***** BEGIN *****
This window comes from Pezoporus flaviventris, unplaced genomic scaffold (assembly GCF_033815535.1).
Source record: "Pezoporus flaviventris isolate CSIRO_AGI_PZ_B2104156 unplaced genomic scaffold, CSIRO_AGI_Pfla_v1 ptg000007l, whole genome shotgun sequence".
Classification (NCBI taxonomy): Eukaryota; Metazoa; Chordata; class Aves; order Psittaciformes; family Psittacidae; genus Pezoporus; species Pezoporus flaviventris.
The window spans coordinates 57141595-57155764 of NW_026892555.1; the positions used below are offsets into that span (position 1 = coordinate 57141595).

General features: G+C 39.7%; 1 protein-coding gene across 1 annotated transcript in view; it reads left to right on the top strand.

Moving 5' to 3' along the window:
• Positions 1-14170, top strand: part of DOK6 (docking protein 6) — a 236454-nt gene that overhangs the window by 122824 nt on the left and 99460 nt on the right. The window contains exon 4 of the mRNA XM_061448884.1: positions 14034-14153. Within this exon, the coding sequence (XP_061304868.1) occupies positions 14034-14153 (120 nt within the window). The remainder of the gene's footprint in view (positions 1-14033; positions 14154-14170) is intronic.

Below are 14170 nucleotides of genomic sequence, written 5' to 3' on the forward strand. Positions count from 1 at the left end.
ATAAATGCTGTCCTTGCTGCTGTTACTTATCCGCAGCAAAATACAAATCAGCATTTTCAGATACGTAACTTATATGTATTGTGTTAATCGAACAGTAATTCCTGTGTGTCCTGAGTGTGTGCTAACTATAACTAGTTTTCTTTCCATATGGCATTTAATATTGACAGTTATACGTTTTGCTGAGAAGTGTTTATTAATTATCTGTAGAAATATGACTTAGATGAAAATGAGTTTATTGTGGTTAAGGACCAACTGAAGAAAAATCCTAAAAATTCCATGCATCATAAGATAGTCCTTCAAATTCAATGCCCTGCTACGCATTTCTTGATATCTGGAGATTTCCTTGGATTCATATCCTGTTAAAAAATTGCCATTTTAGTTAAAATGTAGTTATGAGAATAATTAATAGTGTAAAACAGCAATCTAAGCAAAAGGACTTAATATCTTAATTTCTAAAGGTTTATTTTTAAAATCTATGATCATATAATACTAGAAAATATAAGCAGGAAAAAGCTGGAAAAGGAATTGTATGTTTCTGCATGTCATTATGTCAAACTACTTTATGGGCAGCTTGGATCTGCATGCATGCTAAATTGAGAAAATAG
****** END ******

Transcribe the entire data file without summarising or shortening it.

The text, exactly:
This window comes from Pezoporus flaviventris, unplaced genomic scaffold (assembly GCF_033815535.1).
Source record: "Pezoporus flaviventris isolate CSIRO_AGI_PZ_B2104156 unplaced genomic scaffold, CSIRO_AGI_Pfla_v1 ptg000007l, whole genome shotgun sequence".
Classification (NCBI taxonomy): Eukaryota; Metazoa; Chordata; class Aves; order Psittaciformes; family Psittacidae; genus Pezoporus; species Pezoporus flaviventris.
The window spans coordinates 57141595-57155764 of NW_026892555.1; the positions used below are offsets into that span (position 1 = coordinate 57141595).

General features: G+C 39.7%; 1 protein-coding gene across 1 annotated transcript in view; it reads left to right on the top strand.

Moving 5' to 3' along the window:
• Positions 1-14170, top strand: part of DOK6 (docking protein 6) — a 236454-nt gene that overhangs the window by 122824 nt on the left and 99460 nt on the right. The window contains exon 4 of the mRNA XM_061448884.1: positions 14034-14153. Within this exon, the coding sequence (XP_061304868.1) occupies positions 14034-14153 (120 nt within the window). The remainder of the gene's footprint in view (positions 1-14033; positions 14154-14170) is intronic.

Below are 14170 nucleotides of genomic sequence, written 5' to 3' on the forward strand. Positions count from 1 at the left end.
ATAAATGCTGTCCTTGCTGCTGTTACTTATCCGCAGCAAAATACAAATCAGCATTTTCAGATACGTAACTTATATGTATTGTGTTAATCGAACAGTAATTCCTGTGTGTCCTGAGTGTGTGCTAACTATAACTAGTTTTCTTTCCATATGGCATTTAATATTGACAGTTATACGTTTTGCTGAGAAGTGTTTATTAATTATCTGTAGAAATATGACTTAGATGAAAATGAGTTTATTGTGGTTAAGGACCAACTGAAGAAAAATCCTAAAAATTCCATGCATCATAAGATAGTCCTTCAAATTCAATGCCCTGCTACGCATTTCTTGATATCTGGAGATTTCCTTGGATTCATATCCTGTTAAAAAATTGCCATTTTAGTTAAAATGTAGTTATGAGAATAATTAATAGTGTAAAACAGCAATCTAAGCAAAAGGACTTAATATCTTAATTTCTAAAGGTTTATTTTTAAAATCTATGATCATATAATACTAGAAAATATAAGCAGGAAAAAGCTGGAAAAGGAATTGTATGTTTCTGCATGTCATTATGTCAAACTACTTTATGGGCAGCTTGGATCTGCATGCATGCTAAATTGAGAAAATAG